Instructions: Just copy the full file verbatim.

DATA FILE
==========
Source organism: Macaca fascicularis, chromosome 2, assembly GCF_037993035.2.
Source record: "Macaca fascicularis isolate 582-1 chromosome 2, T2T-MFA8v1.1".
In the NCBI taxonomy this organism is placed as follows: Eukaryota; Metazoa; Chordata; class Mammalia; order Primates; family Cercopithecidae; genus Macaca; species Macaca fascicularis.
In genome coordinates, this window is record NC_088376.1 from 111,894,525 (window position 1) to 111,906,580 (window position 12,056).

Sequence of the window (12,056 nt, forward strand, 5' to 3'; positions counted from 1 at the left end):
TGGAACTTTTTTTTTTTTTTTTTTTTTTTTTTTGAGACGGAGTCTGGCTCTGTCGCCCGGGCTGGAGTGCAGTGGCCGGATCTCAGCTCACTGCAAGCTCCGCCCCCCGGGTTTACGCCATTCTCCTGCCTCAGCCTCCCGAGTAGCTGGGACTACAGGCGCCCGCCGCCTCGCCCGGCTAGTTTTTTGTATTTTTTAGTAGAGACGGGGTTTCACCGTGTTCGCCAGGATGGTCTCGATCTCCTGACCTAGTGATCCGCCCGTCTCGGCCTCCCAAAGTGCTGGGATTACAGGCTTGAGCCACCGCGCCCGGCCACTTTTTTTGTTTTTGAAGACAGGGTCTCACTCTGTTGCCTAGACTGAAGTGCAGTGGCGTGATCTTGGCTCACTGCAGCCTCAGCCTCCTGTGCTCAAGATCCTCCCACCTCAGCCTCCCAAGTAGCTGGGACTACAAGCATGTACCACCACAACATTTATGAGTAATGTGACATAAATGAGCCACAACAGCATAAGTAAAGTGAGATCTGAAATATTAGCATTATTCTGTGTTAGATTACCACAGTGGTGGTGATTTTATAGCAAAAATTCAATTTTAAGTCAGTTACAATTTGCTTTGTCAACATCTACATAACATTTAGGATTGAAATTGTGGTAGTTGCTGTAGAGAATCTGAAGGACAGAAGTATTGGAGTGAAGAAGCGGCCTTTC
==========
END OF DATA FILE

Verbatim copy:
Source organism: Macaca fascicularis, chromosome 2, assembly GCF_037993035.2.
Source record: "Macaca fascicularis isolate 582-1 chromosome 2, T2T-MFA8v1.1".
In the NCBI taxonomy this organism is placed as follows: Eukaryota; Metazoa; Chordata; class Mammalia; order Primates; family Cercopithecidae; genus Macaca; species Macaca fascicularis.
In genome coordinates, this window is record NC_088376.1 from 111,894,525 (window position 1) to 111,906,580 (window position 12,056).

Sequence of the window (12,056 nt, forward strand, 5' to 3'; positions counted from 1 at the left end):
TGGAACTTTTTTTTTTTTTTTTTTTTTTTTTTTGAGACGGAGTCTGGCTCTGTCGCCCGGGCTGGAGTGCAGTGGCCGGATCTCAGCTCACTGCAAGCTCCGCCCCCCGGGTTTACGCCATTCTCCTGCCTCAGCCTCCCGAGTAGCTGGGACTACAGGCGCCCGCCGCCTCGCCCGGCTAGTTTTTTGTATTTTTTAGTAGAGACGGGGTTTCACCGTGTTCGCCAGGATGGTCTCGATCTCCTGACCTAGTGATCCGCCCGTCTCGGCCTCCCAAAGTGCTGGGATTACAGGCTTGAGCCACCGCGCCCGGCCACTTTTTTTGTTTTTGAAGACAGGGTCTCACTCTGTTGCCTAGACTGAAGTGCAGTGGCGTGATCTTGGCTCACTGCAGCCTCAGCCTCCTGTGCTCAAGATCCTCCCACCTCAGCCTCCCAAGTAGCTGGGACTACAAGCATGTACCACCACAACATTTATGAGTAATGTGACATAAATGAGCCACAACAGCATAAGTAAAGTGAGATCTGAAATATTAGCATTATTCTGTGTTAGATTACCACAGTGGTGGTGATTTTATAGCAAAAATTCAATTTTAAGTCAGTTACAATTTGCTTTGTCAACATCTACATAACATTTAGGATTGAAATTGTGGTAGTTGCTGTAGAGAATCTGAAGGACAGAAGTATTGGAGTGAAGAAGCGGCCTTTC